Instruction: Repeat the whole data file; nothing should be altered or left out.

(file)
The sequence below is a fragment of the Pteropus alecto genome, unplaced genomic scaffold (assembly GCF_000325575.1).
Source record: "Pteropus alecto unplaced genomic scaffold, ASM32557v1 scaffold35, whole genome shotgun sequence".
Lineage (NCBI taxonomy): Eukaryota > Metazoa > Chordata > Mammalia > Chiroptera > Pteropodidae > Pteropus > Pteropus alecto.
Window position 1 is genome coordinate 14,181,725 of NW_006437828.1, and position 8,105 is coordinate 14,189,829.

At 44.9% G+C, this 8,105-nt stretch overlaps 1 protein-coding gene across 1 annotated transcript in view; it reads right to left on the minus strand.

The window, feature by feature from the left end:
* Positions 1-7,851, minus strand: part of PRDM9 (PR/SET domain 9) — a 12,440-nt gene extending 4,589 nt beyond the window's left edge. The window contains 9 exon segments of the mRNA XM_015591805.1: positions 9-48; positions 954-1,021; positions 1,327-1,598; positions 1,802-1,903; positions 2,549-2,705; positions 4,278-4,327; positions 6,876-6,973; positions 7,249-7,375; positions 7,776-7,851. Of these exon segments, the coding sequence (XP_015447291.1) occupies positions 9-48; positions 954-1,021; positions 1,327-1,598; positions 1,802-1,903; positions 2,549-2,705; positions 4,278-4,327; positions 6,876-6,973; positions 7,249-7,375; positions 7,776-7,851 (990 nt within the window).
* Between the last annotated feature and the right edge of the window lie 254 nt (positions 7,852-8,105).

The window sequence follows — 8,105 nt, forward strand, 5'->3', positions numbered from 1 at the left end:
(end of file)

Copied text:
The sequence below is a fragment of the Pteropus alecto genome, unplaced genomic scaffold (assembly GCF_000325575.1).
Source record: "Pteropus alecto unplaced genomic scaffold, ASM32557v1 scaffold35, whole genome shotgun sequence".
Lineage (NCBI taxonomy): Eukaryota > Metazoa > Chordata > Mammalia > Chiroptera > Pteropodidae > Pteropus > Pteropus alecto.
Window position 1 is genome coordinate 14,181,725 of NW_006437828.1, and position 8,105 is coordinate 14,189,829.

At 44.9% G+C, this 8,105-nt stretch overlaps 1 protein-coding gene across 1 annotated transcript in view; it reads right to left on the minus strand.

The window, feature by feature from the left end:
* Positions 1-7,851, minus strand: part of PRDM9 (PR/SET domain 9) — a 12,440-nt gene extending 4,589 nt beyond the window's left edge. The window contains 9 exon segments of the mRNA XM_015591805.1: positions 9-48; positions 954-1,021; positions 1,327-1,598; positions 1,802-1,903; positions 2,549-2,705; positions 4,278-4,327; positions 6,876-6,973; positions 7,249-7,375; positions 7,776-7,851. Of these exon segments, the coding sequence (XP_015447291.1) occupies positions 9-48; positions 954-1,021; positions 1,327-1,598; positions 1,802-1,903; positions 2,549-2,705; positions 4,278-4,327; positions 6,876-6,973; positions 7,249-7,375; positions 7,776-7,851 (990 nt within the window).
* Between the last annotated feature and the right edge of the window lie 254 nt (positions 7,852-8,105).

The window sequence follows — 8,105 nt, forward strand, 5'->3', positions numbered from 1 at the left end: